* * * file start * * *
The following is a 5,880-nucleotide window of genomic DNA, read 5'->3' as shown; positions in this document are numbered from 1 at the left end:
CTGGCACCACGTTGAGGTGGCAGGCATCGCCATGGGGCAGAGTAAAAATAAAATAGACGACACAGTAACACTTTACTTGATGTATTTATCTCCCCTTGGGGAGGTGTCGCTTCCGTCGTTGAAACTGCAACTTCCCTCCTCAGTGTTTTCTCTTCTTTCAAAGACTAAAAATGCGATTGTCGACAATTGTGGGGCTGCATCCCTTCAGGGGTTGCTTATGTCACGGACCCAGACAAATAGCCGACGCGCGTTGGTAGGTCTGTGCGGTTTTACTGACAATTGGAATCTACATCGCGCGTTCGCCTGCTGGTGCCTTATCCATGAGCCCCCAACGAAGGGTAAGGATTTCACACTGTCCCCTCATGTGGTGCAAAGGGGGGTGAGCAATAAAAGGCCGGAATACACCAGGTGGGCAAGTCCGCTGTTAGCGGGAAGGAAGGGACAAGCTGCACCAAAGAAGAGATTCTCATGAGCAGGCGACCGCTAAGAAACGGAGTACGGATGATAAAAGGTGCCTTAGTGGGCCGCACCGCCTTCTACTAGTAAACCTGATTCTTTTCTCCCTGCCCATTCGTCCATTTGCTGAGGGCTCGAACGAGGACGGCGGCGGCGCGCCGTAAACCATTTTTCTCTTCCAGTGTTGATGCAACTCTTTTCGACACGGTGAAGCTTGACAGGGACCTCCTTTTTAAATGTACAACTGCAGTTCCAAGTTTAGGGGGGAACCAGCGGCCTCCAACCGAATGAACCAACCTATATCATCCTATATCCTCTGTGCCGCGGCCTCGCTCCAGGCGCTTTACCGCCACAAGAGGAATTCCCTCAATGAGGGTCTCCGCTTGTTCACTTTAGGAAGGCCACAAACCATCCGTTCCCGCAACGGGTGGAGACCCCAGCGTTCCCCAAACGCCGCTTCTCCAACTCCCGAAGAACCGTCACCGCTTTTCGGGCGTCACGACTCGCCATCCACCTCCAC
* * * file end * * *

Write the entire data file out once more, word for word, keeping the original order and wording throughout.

The following is a 5,880-nucleotide window of genomic DNA, read 5'->3' as shown; positions in this document are numbered from 1 at the left end:
CTGGCACCACGTTGAGGTGGCAGGCATCGCCATGGGGCAGAGTAAAAATAAAATAGACGACACAGTAACACTTTACTTGATGTATTTATCTCCCCTTGGGGAGGTGTCGCTTCCGTCGTTGAAACTGCAACTTCCCTCCTCAGTGTTTTCTCTTCTTTCAAAGACTAAAAATGCGATTGTCGACAATTGTGGGGCTGCATCCCTTCAGGGGTTGCTTATGTCACGGACCCAGACAAATAGCCGACGCGCGTTGGTAGGTCTGTGCGGTTTTACTGACAATTGGAATCTACATCGCGCGTTCGCCTGCTGGTGCCTTATCCATGAGCCCCCAACGAAGGGTAAGGATTTCACACTGTCCCCTCATGTGGTGCAAAGGGGGGTGAGCAATAAAAGGCCGGAATACACCAGGTGGGCAAGTCCGCTGTTAGCGGGAAGGAAGGGACAAGCTGCACCAAAGAAGAGATTCTCATGAGCAGGCGACCGCTAAGAAACGGAGTACGGATGATAAAAGGTGCCTTAGTGGGCCGCACCGCCTTCTACTAGTAAACCTGATTCTTTTCTCCCTGCCCATTCGTCCATTTGCTGAGGGCTCGAACGAGGACGGCGGCGGCGCGCCGTAAACCATTTTTCTCTTCCAGTGTTGATGCAACTCTTTTCGACACGGTGAAGCTTGACAGGGACCTCCTTTTTAAATGTACAACTGCAGTTCCAAGTTTAGGGGGGAACCAGCGGCCTCCAACCGAATGAACCAACCTATATCATCCTATATCCTCTGTGCCGCGGCCTCGCTCCAGGCGCTTTACCGCCACAAGAGGAATTCCCTCAATGAGGGTCTCCGCTTGTTCACTTTAGGAAGGCCACAAACCATCCGTTCCCGCAACGGGTGGAGACCCCAGCGTTCCCCAAACGCCGCTTCTCCAACTCCCGAAGAACCGTCACCGCTTTTCGGGCGTCACGACTCGCCATCCACCTCCAC